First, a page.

Willpower Boot Camp: Day 1
I am fascinated with willpower. Willpower, as I have come to understand it, is your individual capacity to overcome a natural reaction and do something that you don't want to do. This cascades into all aspects of life, from the time that we can begin to reflect on our own thoughts (understood to develop between age 3 and 5) and onto the rest of our life. When we begin to respond to our natural "preferences" and decide to act against them is when we exercise willpower for the first time. It could look something like seeing a jar of cookies as a youngling and deciding not to take one even though you really want to. Your brain may be calling upon previous experience of you being scolded by a parent or caretaker for taking sweets without first asking for permission. Regardless of what path your brain follows, the result is that you had to exercise a certain amount of willpower to keep your primitive brain from consuming calories when they are tasty and right before your very eyes, ripe for the picking.
As we proceed through life, we may cultivate a mind that seeks to use willpower regularly. We set challenges and goals for ourselves that require the regular use of willpower until something becomes a habit, in that executing the activity no longer triggers dissonance in your mind. An example of this for me is brushing my teeth. When I was a little kid, I didn't enjoy brushing my teeth. But I did it, again, and again, and again, either by my own accord or by the threat of not being able to watch Malcolm in the Middle if I didn't. Ultimately, that led to a tried and true habit, where the only circumstances in which I do not brush my teeth are because I am so hammered I barely make it to my bed (only a few instances in college) or I am away from home and do not have a toothbrush/ toothpaste/ clean water. It no longer requires willpower for me to get up and brush my teeth, and is ultimately non-negotiable in my mind as something that has to happen. As such, I never have to try anymore to push myself to do it.
This applies to wealth management and goal setting quite nicely. In building the habits we have discussed on this blog, it is going to require willpower, no question about it. There are going to be things we suggest you change in your day to day life that are going to be difficult. Your gut reaction will be to do the opposite, which is where willpower comes to the crossroads. The interesting things here is that willpower is like a muscle. The more your use it, the stronger it gets. If you overwork it beyond your threshold, it will snap like a rubberband and you will fall back to your old ways.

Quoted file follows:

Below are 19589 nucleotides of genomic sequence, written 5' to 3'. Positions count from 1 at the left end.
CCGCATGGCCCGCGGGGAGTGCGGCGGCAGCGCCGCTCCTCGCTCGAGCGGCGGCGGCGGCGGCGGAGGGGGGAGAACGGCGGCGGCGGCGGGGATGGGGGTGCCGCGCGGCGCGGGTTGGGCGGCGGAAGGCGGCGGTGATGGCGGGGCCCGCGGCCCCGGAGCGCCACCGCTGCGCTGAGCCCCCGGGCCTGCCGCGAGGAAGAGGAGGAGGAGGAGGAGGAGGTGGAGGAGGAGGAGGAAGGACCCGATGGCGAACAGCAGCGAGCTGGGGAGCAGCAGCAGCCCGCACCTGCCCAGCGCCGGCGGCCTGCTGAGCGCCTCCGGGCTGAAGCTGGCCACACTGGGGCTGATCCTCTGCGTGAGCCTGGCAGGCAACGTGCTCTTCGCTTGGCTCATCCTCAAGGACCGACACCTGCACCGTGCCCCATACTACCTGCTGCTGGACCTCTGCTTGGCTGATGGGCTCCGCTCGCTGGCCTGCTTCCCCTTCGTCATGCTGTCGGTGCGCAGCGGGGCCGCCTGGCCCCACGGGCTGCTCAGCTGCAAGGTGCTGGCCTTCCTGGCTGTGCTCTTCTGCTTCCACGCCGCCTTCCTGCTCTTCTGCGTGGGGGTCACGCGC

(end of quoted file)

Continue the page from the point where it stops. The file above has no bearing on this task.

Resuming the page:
So how can we prevent this from happening? There are circumstances that you can surround yourself with to insure your success with building a new habit. If you can do something at the same time every day, for 90 days, you have a good chance of that behavior becoming automatic. The problem arises when you are faced with situations on an infrequent basis. How can you build a habit of responding with calm reason and logic if your boss or a customer is screaming at you? How can you build a habit of cooking meals at home if you got home late, forgot to go shopping, and are now starving and it's 9PM? You have to always find ways in which your habit building can fail and do your best to eliminate the circumstances that allow that. It's making a list of your meals each day beforehand so you never find yourself with an empty fridge and pantry.
Another way to cultivate willpower is to set a large goal for yourself, and keep track of your willpower muscle by assigning points to things that require you to exercise willpower. When you reach a certain threshold, you reward yourself with whatever goal you may have created. Perhaps you'd like to lose 10 pounds. Maybe every time you cook yourself a healthy meal instead of defaulting to Burger King, you give yourself a point. Once you reach 10 willpower points, you can go on an ice cream date. Or they can be more comprehensive. I've decided to make a goal of 1000 willpower points based on meeting about a dozen different goals each day. Each goal met allows one point for the day. Once I reach 1000 points, I will allow myself to buy a Z06 Corvette.
Obviously this is a huge financial milestone, and it requires some other things to be in line (like selling my current Corvette, getting the remaining cash to buy it outright, etc). Since the milestone is substantial, the habits that I build on the path to obtaining my goal should be just as substantial. The exercise in willpower should amount to some quantifiable means of improving your life. One of the aforementioned daily goals is to cook myself 3 meals a day. If I miss a single one, or skip a meal completely, then the point for the day is gone.
The logic here is that it takes actions that require small amounts of willpower and pushes them into the territory of allowing you to obtain a goal sooner rather than later. It makes it so even minuscule tasks and habits you would like to build are hedged on the possibility of obtaining your dream car a day sooner. Or a week sooner. Or a month. Think of something you really want and treat your pursuit of difficult habits like a currency - a bank account that you add to, that you can one day cash in for something you really want.
This is an instance in which I might advocate to splurge - the basis being that you are building financially minded and physical goals that will benefit you for a lifetime. Some of these habits that you are ultimately building may lead to you to saving hundreds of thousands in expenses over your sustaining your current way of life. Working out at home, cooking healthy food (which could add years to life as well as wealth). You get the idea.